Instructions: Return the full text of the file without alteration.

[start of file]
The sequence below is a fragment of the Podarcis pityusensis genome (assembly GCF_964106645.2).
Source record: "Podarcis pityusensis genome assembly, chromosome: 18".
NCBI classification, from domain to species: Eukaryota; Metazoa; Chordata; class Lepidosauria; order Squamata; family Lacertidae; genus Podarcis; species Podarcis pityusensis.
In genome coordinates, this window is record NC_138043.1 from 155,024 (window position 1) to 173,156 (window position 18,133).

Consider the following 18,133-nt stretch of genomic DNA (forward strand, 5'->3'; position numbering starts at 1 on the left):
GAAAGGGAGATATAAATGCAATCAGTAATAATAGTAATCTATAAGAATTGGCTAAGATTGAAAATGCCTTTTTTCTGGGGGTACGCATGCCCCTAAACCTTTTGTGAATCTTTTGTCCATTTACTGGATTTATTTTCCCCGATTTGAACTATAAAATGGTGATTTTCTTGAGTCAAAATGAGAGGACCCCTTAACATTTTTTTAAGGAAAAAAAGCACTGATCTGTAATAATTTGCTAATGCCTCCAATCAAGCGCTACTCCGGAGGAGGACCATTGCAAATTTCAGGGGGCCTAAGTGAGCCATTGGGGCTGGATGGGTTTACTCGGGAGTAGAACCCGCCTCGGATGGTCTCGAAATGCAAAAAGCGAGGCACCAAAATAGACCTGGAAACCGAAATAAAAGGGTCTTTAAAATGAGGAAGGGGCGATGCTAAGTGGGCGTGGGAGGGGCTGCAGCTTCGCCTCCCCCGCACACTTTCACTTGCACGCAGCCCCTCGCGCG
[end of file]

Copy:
The sequence below is a fragment of the Podarcis pityusensis genome (assembly GCF_964106645.2).
Source record: "Podarcis pityusensis genome assembly, chromosome: 18".
NCBI classification, from domain to species: Eukaryota; Metazoa; Chordata; class Lepidosauria; order Squamata; family Lacertidae; genus Podarcis; species Podarcis pityusensis.
In genome coordinates, this window is record NC_138043.1 from 155,024 (window position 1) to 173,156 (window position 18,133).

Consider the following 18,133-nt stretch of genomic DNA (forward strand, 5'->3'; position numbering starts at 1 on the left):
GAAAGGGAGATATAAATGCAATCAGTAATAATAGTAATCTATAAGAATTGGCTAAGATTGAAAATGCCTTTTTTCTGGGGGTACGCATGCCCCTAAACCTTTTGTGAATCTTTTGTCCATTTACTGGATTTATTTTCCCCGATTTGAACTATAAAATGGTGATTTTCTTGAGTCAAAATGAGAGGACCCCTTAACATTTTTTTAAGGAAAAAAAGCACTGATCTGTAATAATTTGCTAATGCCTCCAATCAAGCGCTACTCCGGAGGAGGACCATTGCAAATTTCAGGGGGCCTAAGTGAGCCATTGGGGCTGGATGGGTTTACTCGGGAGTAGAACCCGCCTCGGATGGTCTCGAAATGCAAAAAGCGAGGCACCAAAATAGACCTGGAAACCGAAATAAAAGGGTCTTTAAAATGAGGAAGGGGCGATGCTAAGTGGGCGTGGGAGGGGCTGCAGCTTCGCCTCCCCCGCACACTTTCACTTGCACGCAGCCCCTCGCGCG